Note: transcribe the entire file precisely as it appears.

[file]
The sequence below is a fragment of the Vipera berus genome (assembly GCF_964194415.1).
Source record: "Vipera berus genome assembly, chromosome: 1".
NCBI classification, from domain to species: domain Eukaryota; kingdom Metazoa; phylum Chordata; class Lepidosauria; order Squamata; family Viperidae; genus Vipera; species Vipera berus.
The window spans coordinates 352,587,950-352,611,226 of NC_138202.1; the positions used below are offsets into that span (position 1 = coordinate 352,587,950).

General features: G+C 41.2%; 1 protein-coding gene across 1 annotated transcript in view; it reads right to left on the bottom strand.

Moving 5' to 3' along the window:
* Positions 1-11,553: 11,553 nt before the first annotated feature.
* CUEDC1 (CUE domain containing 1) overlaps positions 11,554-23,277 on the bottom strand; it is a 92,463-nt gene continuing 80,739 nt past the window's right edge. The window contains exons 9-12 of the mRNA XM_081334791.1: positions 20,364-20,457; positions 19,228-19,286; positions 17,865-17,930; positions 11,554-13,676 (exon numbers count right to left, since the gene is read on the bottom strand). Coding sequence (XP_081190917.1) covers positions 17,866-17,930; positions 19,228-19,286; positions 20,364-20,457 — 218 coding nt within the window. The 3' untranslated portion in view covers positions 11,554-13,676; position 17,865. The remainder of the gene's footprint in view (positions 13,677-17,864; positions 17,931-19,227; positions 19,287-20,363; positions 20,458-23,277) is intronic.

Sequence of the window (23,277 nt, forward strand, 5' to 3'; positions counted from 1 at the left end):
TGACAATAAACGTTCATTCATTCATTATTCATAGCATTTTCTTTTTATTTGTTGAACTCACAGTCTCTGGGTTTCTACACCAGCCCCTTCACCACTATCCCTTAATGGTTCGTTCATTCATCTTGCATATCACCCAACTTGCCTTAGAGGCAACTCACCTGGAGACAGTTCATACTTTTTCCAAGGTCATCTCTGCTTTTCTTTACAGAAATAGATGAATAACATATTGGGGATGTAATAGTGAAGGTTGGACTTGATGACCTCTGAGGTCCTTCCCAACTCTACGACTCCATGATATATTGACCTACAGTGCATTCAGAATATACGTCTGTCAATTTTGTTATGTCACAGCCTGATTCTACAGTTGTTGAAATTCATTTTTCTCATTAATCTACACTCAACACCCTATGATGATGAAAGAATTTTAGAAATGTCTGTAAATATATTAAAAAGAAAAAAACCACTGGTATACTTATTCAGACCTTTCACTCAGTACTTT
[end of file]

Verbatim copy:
The sequence below is a fragment of the Vipera berus genome (assembly GCF_964194415.1).
Source record: "Vipera berus genome assembly, chromosome: 1".
NCBI classification, from domain to species: domain Eukaryota; kingdom Metazoa; phylum Chordata; class Lepidosauria; order Squamata; family Viperidae; genus Vipera; species Vipera berus.
The window spans coordinates 352,587,950-352,611,226 of NC_138202.1; the positions used below are offsets into that span (position 1 = coordinate 352,587,950).

General features: G+C 41.2%; 1 protein-coding gene across 1 annotated transcript in view; it reads right to left on the bottom strand.

Moving 5' to 3' along the window:
* Positions 1-11,553: 11,553 nt before the first annotated feature.
* CUEDC1 (CUE domain containing 1) overlaps positions 11,554-23,277 on the bottom strand; it is a 92,463-nt gene continuing 80,739 nt past the window's right edge. The window contains exons 9-12 of the mRNA XM_081334791.1: positions 20,364-20,457; positions 19,228-19,286; positions 17,865-17,930; positions 11,554-13,676 (exon numbers count right to left, since the gene is read on the bottom strand). Coding sequence (XP_081190917.1) covers positions 17,866-17,930; positions 19,228-19,286; positions 20,364-20,457 — 218 coding nt within the window. The 3' untranslated portion in view covers positions 11,554-13,676; position 17,865. The remainder of the gene's footprint in view (positions 13,677-17,864; positions 17,931-19,227; positions 19,287-20,363; positions 20,458-23,277) is intronic.

Sequence of the window (23,277 nt, forward strand, 5' to 3'; positions counted from 1 at the left end):
TGACAATAAACGTTCATTCATTCATTATTCATAGCATTTTCTTTTTATTTGTTGAACTCACAGTCTCTGGGTTTCTACACCAGCCCCTTCACCACTATCCCTTAATGGTTCGTTCATTCATCTTGCATATCACCCAACTTGCCTTAGAGGCAACTCACCTGGAGACAGTTCATACTTTTTCCAAGGTCATCTCTGCTTTTCTTTACAGAAATAGATGAATAACATATTGGGGATGTAATAGTGAAGGTTGGACTTGATGACCTCTGAGGTCCTTCCCAACTCTACGACTCCATGATATATTGACCTACAGTGCATTCAGAATATACGTCTGTCAATTTTGTTATGTCACAGCCTGATTCTACAGTTGTTGAAATTCATTTTTCTCATTAATCTACACTCAACACCCTATGATGATGAAAGAATTTTAGAAATGTCTGTAAATATATTAAAAAGAAAAAAACCACTGGTATACTTATTCAGACCTTTCACTCAGTACTTT